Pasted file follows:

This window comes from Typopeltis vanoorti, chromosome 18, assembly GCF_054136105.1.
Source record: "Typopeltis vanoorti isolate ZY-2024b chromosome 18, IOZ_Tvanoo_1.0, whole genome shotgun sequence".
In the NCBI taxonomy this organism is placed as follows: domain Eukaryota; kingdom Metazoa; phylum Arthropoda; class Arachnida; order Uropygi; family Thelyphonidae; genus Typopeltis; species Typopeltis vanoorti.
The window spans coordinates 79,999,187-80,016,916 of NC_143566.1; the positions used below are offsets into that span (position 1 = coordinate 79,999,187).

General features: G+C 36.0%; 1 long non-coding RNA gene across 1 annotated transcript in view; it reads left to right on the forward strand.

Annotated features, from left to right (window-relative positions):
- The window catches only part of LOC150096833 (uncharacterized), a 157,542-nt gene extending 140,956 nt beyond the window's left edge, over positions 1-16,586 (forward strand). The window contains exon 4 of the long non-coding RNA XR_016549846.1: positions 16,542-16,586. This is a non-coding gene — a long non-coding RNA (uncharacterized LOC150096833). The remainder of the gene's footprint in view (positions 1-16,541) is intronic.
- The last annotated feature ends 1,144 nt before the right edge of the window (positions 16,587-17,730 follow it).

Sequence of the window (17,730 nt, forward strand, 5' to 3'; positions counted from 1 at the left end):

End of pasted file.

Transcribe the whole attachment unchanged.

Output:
This window comes from Typopeltis vanoorti, chromosome 18, assembly GCF_054136105.1.
Source record: "Typopeltis vanoorti isolate ZY-2024b chromosome 18, IOZ_Tvanoo_1.0, whole genome shotgun sequence".
In the NCBI taxonomy this organism is placed as follows: domain Eukaryota; kingdom Metazoa; phylum Arthropoda; class Arachnida; order Uropygi; family Thelyphonidae; genus Typopeltis; species Typopeltis vanoorti.
The window spans coordinates 79,999,187-80,016,916 of NC_143566.1; the positions used below are offsets into that span (position 1 = coordinate 79,999,187).

General features: G+C 36.0%; 1 long non-coding RNA gene across 1 annotated transcript in view; it reads left to right on the forward strand.

Annotated features, from left to right (window-relative positions):
- The window catches only part of LOC150096833 (uncharacterized), a 157,542-nt gene extending 140,956 nt beyond the window's left edge, over positions 1-16,586 (forward strand). The window contains exon 4 of the long non-coding RNA XR_016549846.1: positions 16,542-16,586. This is a non-coding gene — a long non-coding RNA (uncharacterized LOC150096833). The remainder of the gene's footprint in view (positions 1-16,541) is intronic.
- The last annotated feature ends 1,144 nt before the right edge of the window (positions 16,587-17,730 follow it).

Sequence of the window (17,730 nt, forward strand, 5' to 3'; positions counted from 1 at the left end):